Introduction. Acute appendicitis is the most common surgical emergency. Early detection of patients with complicated appendicitis leads to prompt surgical management and better outcome. This study investigated the relationship between the severity of acute appendicitis and the presence of preoperative hyponatremia. Materials and Methods. We retrospectively reviewed the medical files of adult patients operated on for acute appendicitis over a 6-year period. Hyponatremia was defined as serum sodium level of ≤135 mEq/L. Patients were classified into complicated appendicitis and noncomplicated appendicitis according to operative findings and/or histopathology reports. Results. A total of 129 patients were identified and included in this study. Complicated appendicitis was found more frequently in female patients and older patients. Hyponatremia was found significantly more frequently in patients with complicated appendicitis () and also in patients with perforation than without perforation (). Conclusions. The present study demonstrated that preoperative hyponatremia is associated with complicated appendicitis. Serum sodium levels, a routine, low-cost laboratory test, could act as an accessory marker aiding surgeons in earlier identification of gangrenous or perforated acute appendicitis.

Research Article

Association of Serum Creatinine Level with Prognosis of Laparotomy for Acute Mesenteric Ischemia after Cardiovascular Surgery

Introduction. Acute mesenteric ischemia is a life-threatening complication after cardiovascular surgery with a mortality rate of 52.9–81.3%. However, few studies have evaluated the predictors of clinical outcome after treatment for acute mesenteric ischemia following cardiovascular surgery. Therefore, this study aimed to elucidate prognostic factors in patients who underwent laparotomy for acute mesenteric ischemia after cardiovascular surgery. Methods. We retrospectively analyzed 29 patients (20 men and 9 women; median age, 71.0 years) who underwent laparotomy for acute mesenteric ischemia after cardiovascular surgery between January 2010 and August 2020. These patients were classified into the survivor group (comprising patients who were discharged or referred to another hospital, n = 16) and the nonsurvivor group (comprising those who experienced in-hospital mortality, n = 13). We compared clinical parameters between the groups to identify the predictors of outcomes. Results. More patients in the nonsurvivor group underwent emergency cardiovascular surgery (62.5% vs. 100%,  = 0.017) and received hemodialysis (12.5% vs. 61.5%,  = 0.008) at the onset of acute mesenteric ischemia than those in the survivor group. The prelaparotomy serum creatinine level was higher in the nonsurvivor group than in the survivor group (1.27 vs. 2.33 mg/dL,  = 0.004). Logistic regression analysis revealed an association between preoperative serum creatinine level and in-hospital mortality (odds ratio 5.047,  = 0.046), and Cox regression analysis demonstrated a relationship between serum creatinine level and in-hospital mortality (hazard ratio 1.610,  = 0.009). The area under the curve (receiver operating characteristic analysis) for the serum creatinine level was 0.813. Furthermore, the optimal cutoff value of the serum creatinine level was 1.59 mg/dL with a sensitivity and specificity of 0.846 and 0.687, respectively, in predicting in-hospital mortality. Conclusions. The elevated serum creatinine level was associated with a poor clinical outcome after surgery for acute mesenteric ischemia following cardiovascular surgery.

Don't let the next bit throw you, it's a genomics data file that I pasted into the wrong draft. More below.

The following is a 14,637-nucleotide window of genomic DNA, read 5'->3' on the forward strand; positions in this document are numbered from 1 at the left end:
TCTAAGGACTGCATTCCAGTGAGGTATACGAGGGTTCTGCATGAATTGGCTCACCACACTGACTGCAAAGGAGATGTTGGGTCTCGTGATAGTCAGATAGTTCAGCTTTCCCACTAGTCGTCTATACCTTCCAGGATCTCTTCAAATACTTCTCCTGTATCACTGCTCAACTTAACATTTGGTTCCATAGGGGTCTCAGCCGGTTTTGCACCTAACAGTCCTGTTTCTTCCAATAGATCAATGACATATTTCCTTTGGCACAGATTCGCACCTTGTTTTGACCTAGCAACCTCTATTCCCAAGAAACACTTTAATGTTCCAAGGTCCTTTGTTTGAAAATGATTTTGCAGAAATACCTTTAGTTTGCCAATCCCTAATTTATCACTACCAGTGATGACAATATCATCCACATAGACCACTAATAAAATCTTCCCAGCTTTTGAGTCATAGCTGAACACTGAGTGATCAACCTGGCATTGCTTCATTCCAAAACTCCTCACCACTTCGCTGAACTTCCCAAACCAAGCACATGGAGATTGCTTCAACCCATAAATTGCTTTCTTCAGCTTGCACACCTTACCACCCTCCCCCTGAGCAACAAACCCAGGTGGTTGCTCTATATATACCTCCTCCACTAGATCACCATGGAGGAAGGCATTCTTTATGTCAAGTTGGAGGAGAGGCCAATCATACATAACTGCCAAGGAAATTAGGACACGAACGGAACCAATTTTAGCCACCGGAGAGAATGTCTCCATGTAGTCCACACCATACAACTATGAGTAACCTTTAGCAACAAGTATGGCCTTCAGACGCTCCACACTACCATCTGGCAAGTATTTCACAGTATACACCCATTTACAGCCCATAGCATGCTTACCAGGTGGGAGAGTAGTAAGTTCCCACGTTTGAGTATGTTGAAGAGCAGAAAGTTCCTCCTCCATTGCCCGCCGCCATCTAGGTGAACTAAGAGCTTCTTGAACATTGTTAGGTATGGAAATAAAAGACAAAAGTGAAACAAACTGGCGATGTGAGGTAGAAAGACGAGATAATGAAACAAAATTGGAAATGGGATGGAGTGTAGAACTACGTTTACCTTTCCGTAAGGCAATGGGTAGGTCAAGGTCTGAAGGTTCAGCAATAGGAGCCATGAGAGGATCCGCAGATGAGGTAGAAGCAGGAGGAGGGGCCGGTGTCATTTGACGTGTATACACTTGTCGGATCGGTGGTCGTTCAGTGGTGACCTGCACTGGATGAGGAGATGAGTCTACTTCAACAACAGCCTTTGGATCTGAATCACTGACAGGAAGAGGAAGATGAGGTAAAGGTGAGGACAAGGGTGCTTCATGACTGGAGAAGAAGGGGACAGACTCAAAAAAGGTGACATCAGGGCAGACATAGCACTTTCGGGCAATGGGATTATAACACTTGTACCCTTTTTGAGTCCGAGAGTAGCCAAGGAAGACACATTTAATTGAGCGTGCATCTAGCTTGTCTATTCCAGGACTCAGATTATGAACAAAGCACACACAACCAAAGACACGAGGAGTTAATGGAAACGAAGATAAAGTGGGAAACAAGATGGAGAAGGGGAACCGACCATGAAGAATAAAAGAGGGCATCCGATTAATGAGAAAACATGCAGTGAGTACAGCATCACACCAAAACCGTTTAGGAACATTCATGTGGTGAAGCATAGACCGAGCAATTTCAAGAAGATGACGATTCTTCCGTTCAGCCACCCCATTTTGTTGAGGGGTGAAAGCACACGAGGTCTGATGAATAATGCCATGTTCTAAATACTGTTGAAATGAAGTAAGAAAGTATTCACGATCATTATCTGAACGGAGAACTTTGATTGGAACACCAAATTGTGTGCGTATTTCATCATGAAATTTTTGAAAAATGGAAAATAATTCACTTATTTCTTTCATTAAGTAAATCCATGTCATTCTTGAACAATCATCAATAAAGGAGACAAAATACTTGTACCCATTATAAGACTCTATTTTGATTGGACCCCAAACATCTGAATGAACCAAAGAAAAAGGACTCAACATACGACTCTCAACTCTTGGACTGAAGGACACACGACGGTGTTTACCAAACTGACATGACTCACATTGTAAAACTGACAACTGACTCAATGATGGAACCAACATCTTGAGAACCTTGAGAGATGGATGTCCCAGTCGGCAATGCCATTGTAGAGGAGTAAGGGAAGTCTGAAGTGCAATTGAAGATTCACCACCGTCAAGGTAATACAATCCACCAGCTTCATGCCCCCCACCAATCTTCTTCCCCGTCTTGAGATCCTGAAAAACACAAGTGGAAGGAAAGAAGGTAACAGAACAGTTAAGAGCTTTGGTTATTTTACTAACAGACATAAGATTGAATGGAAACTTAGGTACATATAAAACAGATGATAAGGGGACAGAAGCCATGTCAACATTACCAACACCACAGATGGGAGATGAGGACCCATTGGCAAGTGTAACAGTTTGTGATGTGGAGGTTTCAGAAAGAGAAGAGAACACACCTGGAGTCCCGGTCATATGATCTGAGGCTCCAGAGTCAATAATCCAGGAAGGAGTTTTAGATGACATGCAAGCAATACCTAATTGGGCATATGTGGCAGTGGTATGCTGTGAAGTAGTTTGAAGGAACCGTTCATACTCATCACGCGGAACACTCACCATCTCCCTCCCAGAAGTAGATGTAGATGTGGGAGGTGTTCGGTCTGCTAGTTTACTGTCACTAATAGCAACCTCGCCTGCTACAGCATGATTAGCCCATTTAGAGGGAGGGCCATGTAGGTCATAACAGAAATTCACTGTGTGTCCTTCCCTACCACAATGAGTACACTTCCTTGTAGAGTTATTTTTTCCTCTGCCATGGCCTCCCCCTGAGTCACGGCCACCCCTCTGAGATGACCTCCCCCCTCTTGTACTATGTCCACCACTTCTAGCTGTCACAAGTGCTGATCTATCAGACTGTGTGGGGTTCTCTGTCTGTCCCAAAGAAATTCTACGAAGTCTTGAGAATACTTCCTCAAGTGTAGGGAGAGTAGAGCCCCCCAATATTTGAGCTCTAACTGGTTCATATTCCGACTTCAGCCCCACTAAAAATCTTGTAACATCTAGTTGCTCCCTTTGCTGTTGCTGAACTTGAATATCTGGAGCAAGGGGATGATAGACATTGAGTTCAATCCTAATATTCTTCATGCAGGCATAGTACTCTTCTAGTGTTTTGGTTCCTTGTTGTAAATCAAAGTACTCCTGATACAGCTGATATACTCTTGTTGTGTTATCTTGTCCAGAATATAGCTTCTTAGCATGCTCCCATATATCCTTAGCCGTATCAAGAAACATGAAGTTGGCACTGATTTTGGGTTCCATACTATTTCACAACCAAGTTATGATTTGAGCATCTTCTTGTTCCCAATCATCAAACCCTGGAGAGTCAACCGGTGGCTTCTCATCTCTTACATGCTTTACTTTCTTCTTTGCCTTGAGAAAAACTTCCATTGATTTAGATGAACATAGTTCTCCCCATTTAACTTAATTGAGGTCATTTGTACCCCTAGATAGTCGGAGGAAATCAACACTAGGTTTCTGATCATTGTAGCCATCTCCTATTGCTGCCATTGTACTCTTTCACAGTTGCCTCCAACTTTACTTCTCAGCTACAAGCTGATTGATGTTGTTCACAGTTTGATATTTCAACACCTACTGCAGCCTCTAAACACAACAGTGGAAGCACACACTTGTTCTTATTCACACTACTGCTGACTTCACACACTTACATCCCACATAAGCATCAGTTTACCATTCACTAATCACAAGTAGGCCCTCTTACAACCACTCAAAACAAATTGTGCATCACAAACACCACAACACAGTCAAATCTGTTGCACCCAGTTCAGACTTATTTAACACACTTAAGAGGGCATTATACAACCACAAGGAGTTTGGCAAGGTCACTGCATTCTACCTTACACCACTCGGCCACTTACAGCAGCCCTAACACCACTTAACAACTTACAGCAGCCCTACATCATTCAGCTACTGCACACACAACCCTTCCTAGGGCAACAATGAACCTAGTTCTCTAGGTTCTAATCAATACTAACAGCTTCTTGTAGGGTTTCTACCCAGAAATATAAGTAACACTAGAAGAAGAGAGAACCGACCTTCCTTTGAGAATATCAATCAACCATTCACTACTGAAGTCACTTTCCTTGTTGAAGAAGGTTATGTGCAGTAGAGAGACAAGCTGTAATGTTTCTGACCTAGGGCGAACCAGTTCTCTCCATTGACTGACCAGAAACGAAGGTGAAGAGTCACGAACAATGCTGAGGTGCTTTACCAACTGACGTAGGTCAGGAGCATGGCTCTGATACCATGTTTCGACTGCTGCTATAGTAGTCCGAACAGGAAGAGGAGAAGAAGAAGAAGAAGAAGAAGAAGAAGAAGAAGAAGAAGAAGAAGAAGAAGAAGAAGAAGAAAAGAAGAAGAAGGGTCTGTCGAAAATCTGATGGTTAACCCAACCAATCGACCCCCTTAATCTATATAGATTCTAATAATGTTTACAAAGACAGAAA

Surgery Research and Practice
 Journal metrics
See full report
Acceptance rate14%
Submission to final decision117 days
Acceptance to publication13 days
CiteScore-
Journal Citation Indicator-
Impact Factor-